How Does Order Fulfillment Work?

Customer expectations around shipping cost and speed are continually shifting, thanks to other retail giants following Amazon Prime to offer two-day free shipping. As a result, when consumers want something, they want it now. However, fulfilling those demands as a seller is easier said than done. 

Order fulfillment is a function that impacts the bottom line of an online merchant directly despite not being one of the most glamorous aspects of running an online store. Customers hold more power now more than ever. They also have become more informed. Your ability to retain clients, your company’s profit, and your brand’s overall reputation depend highly on the order fulfillment process’ efficiency.

There are no sales without order fulfillment. Without sales, there’s no business. The key is to improve your order fulfillment wherever part of the process is possible. But, before you can do that, you need to understand the basics of order fulfillment, particularly how it works.

What’s Order Fulfillment?

Order fulfillment is the process of receiving orders online, packing ordered items, and shipping orders to customers. Merchants can take care of the process in-house, which means that they’ll fulfill orders themselves. However, they can also choose to outsource the job to a third-party service provider. Check this site to know how outsourced order fulfillment works with the storage, people, and technology to efficiently and quickly fulfill online orders. 

Order fulfillment applies to both business-to-consumer or B2C orders that have to be shipped to a single shopper’s home directly – as well as business-to-business or B2B orders where a merchant ships a large number of products to big-box retailers.

The end consumer in B2C transactions may place the order through an online marketplace or the merchant’s website. The fulfillment process begins after the customer completes the purchase.

Many moving pieces make up the entirety of the fulfillment process. Below is a closer look at each step of the process.

  1. Receiving

Online merchants need an inventory before they can fulfill orders from their sales channels. Your inventory must be on-hand if you decide to fulfill orders yourself or in-house. You must send the inventory to the provider to perform order fulfillment on your behalf if you choose to outsource.

  1. Inventory Storage

Goods are inventoried and either disbursed immediately or sent to long – or shorter-term storage once received in the fulfillment center. Ideally, you should only store items long enough to help in organizing the orderly goods distribution for existing sales, rather than holding products for future sales.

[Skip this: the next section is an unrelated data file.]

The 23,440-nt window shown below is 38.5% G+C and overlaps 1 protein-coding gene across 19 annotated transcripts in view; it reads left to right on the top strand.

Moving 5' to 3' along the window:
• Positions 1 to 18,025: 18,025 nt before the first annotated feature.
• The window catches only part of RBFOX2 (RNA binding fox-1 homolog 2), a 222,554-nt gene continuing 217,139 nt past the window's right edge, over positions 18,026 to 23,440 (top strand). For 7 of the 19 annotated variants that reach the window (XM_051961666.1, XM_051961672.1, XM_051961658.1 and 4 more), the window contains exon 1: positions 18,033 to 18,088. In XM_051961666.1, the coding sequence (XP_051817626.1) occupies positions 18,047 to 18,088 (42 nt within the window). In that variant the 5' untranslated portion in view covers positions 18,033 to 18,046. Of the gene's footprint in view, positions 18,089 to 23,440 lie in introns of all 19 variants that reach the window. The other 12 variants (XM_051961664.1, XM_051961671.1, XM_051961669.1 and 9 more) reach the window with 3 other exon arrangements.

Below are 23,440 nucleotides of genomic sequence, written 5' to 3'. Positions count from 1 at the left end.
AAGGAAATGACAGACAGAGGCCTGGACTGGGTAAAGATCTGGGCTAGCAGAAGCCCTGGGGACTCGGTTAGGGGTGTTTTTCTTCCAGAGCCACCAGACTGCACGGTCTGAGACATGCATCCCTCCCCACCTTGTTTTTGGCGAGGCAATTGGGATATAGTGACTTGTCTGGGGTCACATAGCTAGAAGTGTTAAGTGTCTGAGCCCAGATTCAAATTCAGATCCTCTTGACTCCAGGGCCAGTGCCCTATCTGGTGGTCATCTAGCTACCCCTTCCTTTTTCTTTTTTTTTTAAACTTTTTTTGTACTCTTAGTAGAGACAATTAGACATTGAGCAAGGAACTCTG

1. Picking

The order begins being processed the moment it’s placed online. Picking is the first step to take when preparing an online order for proper shipping. You can do it electronically using inventory management software. If manually, merchants may use a picking list or paper picking list. The list should include the quantity ordered and where each item is located. Such details will ensure that you’re quickly yet accurately picking the right item(s).

  1. Packing

To achieve the lowest possible practical dimensional weight, automated fulfillment robots or a packing team selects the packing materials. The lowest practical dimensional weight is calculated by multiplying the package length by the width and height. Optimizing dimensional weight is essential to potentially lower shipment costs, especially as delivery truck space is at a premium. Optimizing dimensional weight also speeds transport.

Furthermore, return shipping materials and labels are also often included by packing teams in case the end customer wishes to return the item to get a refund later or exchange it with another product.

  1. Shipping

The merchant must ship the order once it has been processed and prepared for sending. This step may involve having your partner carrier pick the orders up from the fulfillment location or a run to your place’s local UPS store or post office. Don’t forget to keep customers up-to-date by sharing with them the tracking information.

  1. Returns Processing

This process must be carefully executed to ensure that it’s appropriate to restock a product when a consumer returns an item for a refund or an exchange. Obviously, you can’t restock a product if it malfunctions. That’s why returns processing requires sorting returned products accordingly and quality control checks. Return products will then be restocked, sent to a recycling center, or returned to a manufacturer or vendor for a distributor credit or refund.

Final Thoughts

Models for order fulfillment have been refined over many years, but the basics, such as those discussed above, still hold true. Choose a strategy for fulfilling your customers’ orders according to your company’s resources and skills. Outsourcing the process may be a better idea if fulfillment and logistic resources and skills are scarce.

Dorian Koci